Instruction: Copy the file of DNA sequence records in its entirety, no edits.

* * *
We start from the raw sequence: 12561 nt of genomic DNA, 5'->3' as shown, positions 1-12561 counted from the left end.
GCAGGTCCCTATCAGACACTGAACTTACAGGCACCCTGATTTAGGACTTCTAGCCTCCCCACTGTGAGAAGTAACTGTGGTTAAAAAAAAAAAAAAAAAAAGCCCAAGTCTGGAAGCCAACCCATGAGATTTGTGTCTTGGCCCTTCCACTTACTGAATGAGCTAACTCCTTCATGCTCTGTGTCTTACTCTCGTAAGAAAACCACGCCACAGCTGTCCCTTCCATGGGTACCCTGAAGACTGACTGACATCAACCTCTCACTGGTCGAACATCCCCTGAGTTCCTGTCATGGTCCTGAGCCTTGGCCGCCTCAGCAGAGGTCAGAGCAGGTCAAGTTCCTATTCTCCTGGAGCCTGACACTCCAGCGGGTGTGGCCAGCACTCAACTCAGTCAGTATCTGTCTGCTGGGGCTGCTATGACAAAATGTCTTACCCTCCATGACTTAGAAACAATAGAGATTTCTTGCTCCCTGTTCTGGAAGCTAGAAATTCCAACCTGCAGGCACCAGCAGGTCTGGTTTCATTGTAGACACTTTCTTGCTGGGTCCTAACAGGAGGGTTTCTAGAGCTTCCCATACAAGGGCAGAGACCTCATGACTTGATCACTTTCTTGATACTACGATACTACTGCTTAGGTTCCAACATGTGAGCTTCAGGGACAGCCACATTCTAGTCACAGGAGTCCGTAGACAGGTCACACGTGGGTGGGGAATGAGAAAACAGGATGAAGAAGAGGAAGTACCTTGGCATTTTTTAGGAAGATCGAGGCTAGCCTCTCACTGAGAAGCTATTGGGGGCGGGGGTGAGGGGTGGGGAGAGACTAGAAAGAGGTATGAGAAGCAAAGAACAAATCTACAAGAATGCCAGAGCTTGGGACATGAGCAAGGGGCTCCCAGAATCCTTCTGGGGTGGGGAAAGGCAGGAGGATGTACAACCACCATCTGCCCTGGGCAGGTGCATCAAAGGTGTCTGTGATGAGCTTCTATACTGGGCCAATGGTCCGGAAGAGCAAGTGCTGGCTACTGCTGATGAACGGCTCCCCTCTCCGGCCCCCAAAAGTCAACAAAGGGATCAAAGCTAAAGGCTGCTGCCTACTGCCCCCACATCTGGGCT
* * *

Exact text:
We start from the raw sequence: 12561 nt of genomic DNA, 5'->3' as shown, positions 1-12561 counted from the left end.
GCAGGTCCCTATCAGACACTGAACTTACAGGCACCCTGATTTAGGACTTCTAGCCTCCCCACTGTGAGAAGTAACTGTGGTTAAAAAAAAAAAAAAAAAAAGCCCAAGTCTGGAAGCCAACCCATGAGATTTGTGTCTTGGCCCTTCCACTTACTGAATGAGCTAACTCCTTCATGCTCTGTGTCTTACTCTCGTAAGAAAACCACGCCACAGCTGTCCCTTCCATGGGTACCCTGAAGACTGACTGACATCAACCTCTCACTGGTCGAACATCCCCTGAGTTCCTGTCATGGTCCTGAGCCTTGGCCGCCTCAGCAGAGGTCAGAGCAGGTCAAGTTCCTATTCTCCTGGAGCCTGACACTCCAGCGGGTGTGGCCAGCACTCAACTCAGTCAGTATCTGTCTGCTGGGGCTGCTATGACAAAATGTCTTACCCTCCATGACTTAGAAACAATAGAGATTTCTTGCTCCCTGTTCTGGAAGCTAGAAATTCCAACCTGCAGGCACCAGCAGGTCTGGTTTCATTGTAGACACTTTCTTGCTGGGTCCTAACAGGAGGGTTTCTAGAGCTTCCCATACAAGGGCAGAGACCTCATGACTTGATCACTTTCTTGATACTACGATACTACTGCTTAGGTTCCAACATGTGAGCTTCAGGGACAGCCACATTCTAGTCACAGGAGTCCGTAGACAGGTCACACGTGGGTGGGGAATGAGAAAACAGGATGAAGAAGAGGAAGTACCTTGGCATTTTTTAGGAAGATCGAGGCTAGCCTCTCACTGAGAAGCTATTGGGGGCGGGGGTGAGGGGTGGGGAGAGACTAGAAAGAGGTATGAGAAGCAAAGAACAAATCTACAAGAATGCCAGAGCTTGGGACATGAGCAAGGGGCTCCCAGAATCCTTCTGGGGTGGGGAAAGGCAGGAGGATGTACAACCACCATCTGCCCTGGGCAGGTGCATCAAAGGTGTCTGTGATGAGCTTCTATACTGGGCCAATGGTCCGGAAGAGCAAGTGCTGGCTACTGCTGATGAACGGCTCCCCTCTCCGGCCCCCAAAAGTCAACAAAGGGATCAAAGCTAAAGGCTGCTGCCTACTGCCCCCACATCTGGGCT